Saturday, April 4, 2015

Barriers to women’s leadership

In nine years of measuring the global gender gap, the world has seen only a small improvement in equality for women in the workplace. According to the Global Gender Gap Report 2014, launched today, the gender gap for economic participation and opportunity now stands at 60% worldwide, having closed by 4% from 56% in 2006 when the Forum first started measuring it. Based on this trajectory, with all else remaining equal, it will take 81 years for the world to close this gap completely.

Much has been written about the leadership barriers for women – in popular magazines and in social and financial media columns, as well as in scholarly articles and PhD theses the world over. Common issues include age-old gender stereotypes, whereby men and women are expected to perform different social and economic roles. Family responsibilities and male-dominated corporate culture are two other concerns. These are largely influenced by cultural, religious and social norms thadate back centuries but remain deeply ingrained in all regions, even though theworld of work and society has greatly changed. Historically, this has translated into specific occupations being considered more suitable either for men or forwomen. Traditionally, management, running a business and decision-making in the public arena were viewed as the domains of men. These norms have also informed educational curriculum and recruitment and promotion policies for many decades.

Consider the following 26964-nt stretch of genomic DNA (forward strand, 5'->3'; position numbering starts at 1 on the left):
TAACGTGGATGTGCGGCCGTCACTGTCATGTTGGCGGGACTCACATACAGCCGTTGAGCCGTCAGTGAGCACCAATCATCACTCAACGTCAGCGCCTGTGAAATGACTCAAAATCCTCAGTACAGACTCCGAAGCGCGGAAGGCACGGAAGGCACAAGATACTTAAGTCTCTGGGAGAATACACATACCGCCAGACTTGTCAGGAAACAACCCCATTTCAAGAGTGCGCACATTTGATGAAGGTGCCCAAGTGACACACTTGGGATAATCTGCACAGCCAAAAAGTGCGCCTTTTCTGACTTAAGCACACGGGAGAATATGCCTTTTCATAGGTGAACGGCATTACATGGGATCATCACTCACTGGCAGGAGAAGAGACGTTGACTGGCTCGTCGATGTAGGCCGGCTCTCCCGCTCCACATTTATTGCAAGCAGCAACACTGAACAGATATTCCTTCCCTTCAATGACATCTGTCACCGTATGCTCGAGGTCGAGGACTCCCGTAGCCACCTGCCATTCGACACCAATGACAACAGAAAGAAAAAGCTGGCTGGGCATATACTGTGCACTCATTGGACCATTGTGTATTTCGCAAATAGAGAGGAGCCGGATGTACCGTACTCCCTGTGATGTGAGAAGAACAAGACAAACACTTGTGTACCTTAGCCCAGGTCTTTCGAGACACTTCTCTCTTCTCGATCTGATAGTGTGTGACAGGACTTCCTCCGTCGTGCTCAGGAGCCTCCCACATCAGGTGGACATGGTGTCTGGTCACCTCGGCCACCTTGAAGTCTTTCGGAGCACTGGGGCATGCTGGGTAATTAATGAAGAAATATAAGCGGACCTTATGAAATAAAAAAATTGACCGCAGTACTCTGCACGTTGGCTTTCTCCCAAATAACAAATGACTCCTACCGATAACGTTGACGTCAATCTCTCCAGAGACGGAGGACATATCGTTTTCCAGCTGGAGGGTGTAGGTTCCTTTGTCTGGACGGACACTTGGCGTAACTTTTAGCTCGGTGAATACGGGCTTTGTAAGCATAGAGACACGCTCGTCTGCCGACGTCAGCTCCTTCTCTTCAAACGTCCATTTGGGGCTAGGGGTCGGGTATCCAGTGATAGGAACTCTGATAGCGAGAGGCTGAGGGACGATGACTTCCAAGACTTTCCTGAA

While these are now being addressed to eliminate gender bias, they remain deep in the psyche of a broad spectrum of men and women.

Company respondents to the ILO company survey conducted across developing regions ranked what they considered the most significant barriers in order of priority as shown in Table 3 below.
Consolidated rankings may mask important differences between regions. Nevertheless, all regions except Central and Eastern Europe (CEE) identified the same top 5 or 6 barriers relating to women’s and men’s social and reproductive roles on the one hand and on the other the reflection of these in workplace structures, e.g. corporate culture and women not gaining adequate line management experience to position them for top jobs.
All regions also identified inadequate labour and non-discrimination laws as the least significant barrier. The lack of flexible solutions as a barrier for women was ranked 10 out of 15. However, for much of Asia as well as the Caribbean nation of Jamaica it was ranked 6 and 2 respectively. While most regions identified roles assigned by society to men and women as one of the top barriers, CEE countries only ranked this as 9 out of 15. While CEE companies ranked women having more family responsibilities than men as the top barrier, they ranked men not being encouraged to take leave for family responsibilities as the second highest barrier and in third place the lack of a strategy for the retention of skilled women. In fifth place CEE ranked inherent gender bias in recruitment and promotion.

Global Gender Gap Report 2014,
World Economic Forum

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